|Main index||Section 8||Options|
pflogd closes and then re-opens the log file when it receives SIGHUP, permitting newsyslog(8) to rotate logfiles automatically. SIGALRM causes pflogd to flush the current logfile buffers to the disk, thus making the most recent logs available. The buffers are also flushed every delay seconds.
If the log file contains data after a restart or a SIGHUP, new logs are appended to the existing file. If the existing log file was created with a different snaplen, pflogd temporarily uses the old snaplen to keep the log file consistent.
pflogd tries to preserve the integrity of the log file against I/O errors. Furthermore, integrity of an existing log file is verified before appending. If there is an invalid log file or an I/O error, the log file is moved out of the way and a new one is created. If a new file cannot be created, logging is suspended until a SIGHUP or a SIGALRM is received.
pflogd will also log the pcap statistics for the pflog(4) interface to syslog when a SIGUSR1 is received.
The options are as follows:
|Debugging mode. pflogd does not disassociate from the controlling terminal.|
|Time in seconds to delay between automatic flushes of the file. This may be specified with a value between 5 and 3600 seconds. If not specified, the default is 60 seconds.|
|Log output filename. Default is /var/log/pflog.|
|Specifies the pflog(4) interface to use. By default, pflogd will use pflog0.|
|Writes a file containing the process ID of the program to /var/run. The file name has the form <pidfile >.pid. The default is pflogd.|
|Analyze at most the first snaplen bytes of data from each packet rather than the default of 116. The default of 116 is adequate for IP, ICMP, TCP, and UDP headers but may truncate protocol information for other protocols. Other file parsers may desire a higher snaplen.|
|Check the integrity of an existing log file, and return.|
|Selects which packets will be dumped, using the regular language of tcpdump(1).|
|Process ID of the currently running pflogd.|
|/var/log/pflog||Default log file.|
# pflogd -s 1600 -f suspicious.log port 80 and host evilhost
Log from another pflog(4) interface, excluding specific packets:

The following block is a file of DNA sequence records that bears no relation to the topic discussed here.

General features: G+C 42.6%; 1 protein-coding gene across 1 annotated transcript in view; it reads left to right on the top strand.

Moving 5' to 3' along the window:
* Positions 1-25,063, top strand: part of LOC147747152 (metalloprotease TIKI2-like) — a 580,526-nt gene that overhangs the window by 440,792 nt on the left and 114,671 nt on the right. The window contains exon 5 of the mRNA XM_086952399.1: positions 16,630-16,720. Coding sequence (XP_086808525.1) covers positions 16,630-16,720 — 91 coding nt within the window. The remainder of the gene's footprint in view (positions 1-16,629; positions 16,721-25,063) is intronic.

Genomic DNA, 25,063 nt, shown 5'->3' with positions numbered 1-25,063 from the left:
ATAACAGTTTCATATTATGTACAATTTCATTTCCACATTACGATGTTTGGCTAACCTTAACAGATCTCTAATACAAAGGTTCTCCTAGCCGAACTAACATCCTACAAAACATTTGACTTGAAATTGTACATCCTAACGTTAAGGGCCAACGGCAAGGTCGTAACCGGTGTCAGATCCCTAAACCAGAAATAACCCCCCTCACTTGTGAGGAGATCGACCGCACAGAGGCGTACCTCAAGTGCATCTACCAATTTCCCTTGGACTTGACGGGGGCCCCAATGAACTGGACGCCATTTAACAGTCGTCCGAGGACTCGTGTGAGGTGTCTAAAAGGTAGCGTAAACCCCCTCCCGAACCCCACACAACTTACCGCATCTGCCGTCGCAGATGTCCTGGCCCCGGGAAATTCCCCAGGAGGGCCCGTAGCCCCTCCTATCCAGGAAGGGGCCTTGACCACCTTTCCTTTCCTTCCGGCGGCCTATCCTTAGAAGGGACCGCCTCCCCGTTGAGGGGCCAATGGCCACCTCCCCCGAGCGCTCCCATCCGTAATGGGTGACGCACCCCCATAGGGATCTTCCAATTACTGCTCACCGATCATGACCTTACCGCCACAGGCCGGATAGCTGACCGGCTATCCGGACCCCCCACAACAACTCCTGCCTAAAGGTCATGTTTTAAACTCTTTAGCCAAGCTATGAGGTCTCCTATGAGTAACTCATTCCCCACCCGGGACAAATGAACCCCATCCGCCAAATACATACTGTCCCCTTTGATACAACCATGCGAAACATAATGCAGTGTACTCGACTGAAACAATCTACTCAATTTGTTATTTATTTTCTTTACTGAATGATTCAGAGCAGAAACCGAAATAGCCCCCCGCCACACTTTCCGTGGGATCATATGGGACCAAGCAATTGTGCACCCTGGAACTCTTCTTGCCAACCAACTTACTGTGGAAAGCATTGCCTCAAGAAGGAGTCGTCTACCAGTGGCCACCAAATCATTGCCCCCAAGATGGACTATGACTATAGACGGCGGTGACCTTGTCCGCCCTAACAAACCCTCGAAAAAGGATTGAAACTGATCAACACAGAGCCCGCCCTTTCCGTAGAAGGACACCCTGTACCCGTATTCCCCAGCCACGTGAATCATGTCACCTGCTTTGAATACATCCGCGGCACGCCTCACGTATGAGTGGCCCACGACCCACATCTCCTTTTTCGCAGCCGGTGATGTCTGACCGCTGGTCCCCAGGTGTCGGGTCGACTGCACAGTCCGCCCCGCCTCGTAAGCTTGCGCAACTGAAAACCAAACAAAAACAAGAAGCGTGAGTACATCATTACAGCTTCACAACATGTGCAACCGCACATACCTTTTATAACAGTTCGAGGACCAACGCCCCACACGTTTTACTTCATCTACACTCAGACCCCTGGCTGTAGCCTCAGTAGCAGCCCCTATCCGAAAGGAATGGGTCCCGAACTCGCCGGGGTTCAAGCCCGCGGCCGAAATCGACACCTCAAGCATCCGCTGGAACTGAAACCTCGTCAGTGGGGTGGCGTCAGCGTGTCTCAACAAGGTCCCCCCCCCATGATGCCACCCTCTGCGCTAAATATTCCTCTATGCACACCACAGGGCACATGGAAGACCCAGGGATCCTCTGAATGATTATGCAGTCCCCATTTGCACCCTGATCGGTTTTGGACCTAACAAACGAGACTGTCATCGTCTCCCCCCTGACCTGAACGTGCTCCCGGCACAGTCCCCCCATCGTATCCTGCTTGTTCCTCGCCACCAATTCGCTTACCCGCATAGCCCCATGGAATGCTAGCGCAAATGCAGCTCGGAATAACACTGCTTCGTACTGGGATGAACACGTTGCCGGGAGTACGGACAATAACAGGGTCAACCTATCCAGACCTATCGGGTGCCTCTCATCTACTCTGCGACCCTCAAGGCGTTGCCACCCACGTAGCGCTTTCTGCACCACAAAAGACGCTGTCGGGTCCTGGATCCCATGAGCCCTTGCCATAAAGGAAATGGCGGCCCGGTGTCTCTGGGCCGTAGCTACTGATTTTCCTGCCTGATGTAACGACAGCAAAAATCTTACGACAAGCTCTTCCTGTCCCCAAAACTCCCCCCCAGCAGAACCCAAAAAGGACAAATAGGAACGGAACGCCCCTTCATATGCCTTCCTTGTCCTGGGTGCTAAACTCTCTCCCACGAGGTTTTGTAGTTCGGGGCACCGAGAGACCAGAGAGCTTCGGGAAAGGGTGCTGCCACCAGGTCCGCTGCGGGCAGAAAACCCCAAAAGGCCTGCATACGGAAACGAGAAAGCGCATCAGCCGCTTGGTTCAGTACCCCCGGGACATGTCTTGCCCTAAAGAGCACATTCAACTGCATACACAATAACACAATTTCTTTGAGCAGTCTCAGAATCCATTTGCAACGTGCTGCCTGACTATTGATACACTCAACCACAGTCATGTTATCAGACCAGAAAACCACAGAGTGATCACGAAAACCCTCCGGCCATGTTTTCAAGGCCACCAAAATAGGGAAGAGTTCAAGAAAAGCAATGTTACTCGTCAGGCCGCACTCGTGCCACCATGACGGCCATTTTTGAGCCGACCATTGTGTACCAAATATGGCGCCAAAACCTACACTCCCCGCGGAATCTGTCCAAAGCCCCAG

# pflogd -i pflog3 -f network3.log "not (tcp and port 23)"
Display binary logs:
# tcpdump -n -e -ttt -r /var/log/pflog
Display the logs in real time (this does not interfere with the operation of pflogd):
# tcpdump -n -e -ttt -i pflog0
Tcpdump has been extended to be able to filter on the pfloghdr structure defined in <net/if_pflog.h>. Tcpdump can restrict the output to packets logged on a specified interface, a rule number, a reason, a direction, an IP family or an action.
|ip||Address family equals IPv4.|
|ip6||Address family equals IPv6.|
|ifname kue0||Interface name equals "kue0".|
|on kue0||Interface name equals "kue0".|
|ruleset authpf||Ruleset name equals "authpf".|
|rulenum 10||Rule number equals 10.|
|reason match||Reason equals match. Also accepts "bad-offset", "fragment", "bad-timestamp", "short", "normalize", "memory", "congestion", "ip-option", "proto-cksum", "state-mismatch", "state-insert", "state-limit", "src-limit", and "synproxy".|
|action pass||Action equals pass. Also accepts "block".|
|inbound||The direction was inbound.|
|outbound||The direction was outbound.|
Display the logs in real time of inbound packets that were blocked on the wi0 interface:
# tcpdump -n -e -ttt -i pflog0 inbound and action block and on wi0
|PFLOGD (8)||October 22 2008|
|Main index||Section 8||Options|
|“||Our grievance is not just against Unix itself, but against the cult of Unix zealots who defend and nurture it. They take the heat, disease, and pestilence as givens, and, as ancient shamans did, display their wounds, some self-inflicted, as proof of their power and wizardry. We aim, through bluntness and humor, to show them that they pray to a tin god, and that science, not religion, is the path to useful and friendly technology.||”|
|— The Unix Haters' handbook|